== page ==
FRANKFURT, Feb 7 (Reuters) - Ireland's deal to cut its debt burden does not set a precedent for other struggling countries, Irish central bank chief Patrick Honohan said on Thursday.
Ireland struck a long-awaited deal on Thursday to ease the burden of debts it took on to rescue its banking system in a way that will cut its budget deficit and borrowing needs and put it on track to end its reliance on EU-IMF loans this year.
Technical negotiations between the ECB and Irish officials have dragged on for 18 months, with Frankfurt conscious that any proposal offered to Dublin could possibly set a precedent for other countries, such as Spain, dealing with large bank debts.
Asked by journalists on the sidelines of a conference whether Ireland's deal set a precedent, Honohan said: 'I don't think so. It is a very special case.'
Under the terms of the deal, first reported by Reuters on Wednesday, Anglo's promissory notes with an average maturity of between seven and eight years will be exchanged for government bonds with an average maturity of over 34 years. The first principal repayment will be made in 2038 and the last in 2053.
The Irish government rushed through emergency laws to liquidate Anglo Irish in the early hours of Thursday morning, the first part of a plan to avoid having to keep paying 3.1 billion euros annually on the Anglo Irish promissory notes.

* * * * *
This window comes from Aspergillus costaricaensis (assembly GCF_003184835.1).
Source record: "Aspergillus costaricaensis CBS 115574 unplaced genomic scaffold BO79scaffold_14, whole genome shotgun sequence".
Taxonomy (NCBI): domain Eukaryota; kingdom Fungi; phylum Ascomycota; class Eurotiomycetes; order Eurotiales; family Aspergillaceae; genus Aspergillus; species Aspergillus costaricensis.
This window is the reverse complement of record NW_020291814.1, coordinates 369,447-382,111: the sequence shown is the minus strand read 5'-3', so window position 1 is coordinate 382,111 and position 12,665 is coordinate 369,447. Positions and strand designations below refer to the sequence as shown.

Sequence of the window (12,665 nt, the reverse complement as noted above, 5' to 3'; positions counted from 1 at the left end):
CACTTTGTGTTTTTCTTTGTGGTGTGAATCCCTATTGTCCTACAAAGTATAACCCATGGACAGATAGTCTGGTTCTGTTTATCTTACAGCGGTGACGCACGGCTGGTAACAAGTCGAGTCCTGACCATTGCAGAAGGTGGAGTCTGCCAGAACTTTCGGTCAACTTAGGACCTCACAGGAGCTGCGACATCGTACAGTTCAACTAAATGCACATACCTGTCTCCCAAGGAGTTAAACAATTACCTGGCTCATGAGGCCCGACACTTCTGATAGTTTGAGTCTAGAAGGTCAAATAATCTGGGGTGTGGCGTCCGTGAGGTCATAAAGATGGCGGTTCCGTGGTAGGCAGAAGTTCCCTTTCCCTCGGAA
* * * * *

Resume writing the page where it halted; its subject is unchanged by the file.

Honohan said the central bank would sell the bonds later, subject to market stability.
'Following the liquidation ... the central bank of Ireland would have ended up with a promissory note, which is a non-tradable instrument, very non-standard,' Honohan said.
'Instead as a result of this transaction, we end up with bonds of a conventional type, which are tradeable, which are priced at current market yields, to have equal market value to the stream of payments in the promissory note. So we are ahead. The central bank gains. Does that means the government loses? No,' Honohan said.
(Reporting By Eva Kuehnen and Sakari Suoninen) Keywords: ECB/HONOHAN
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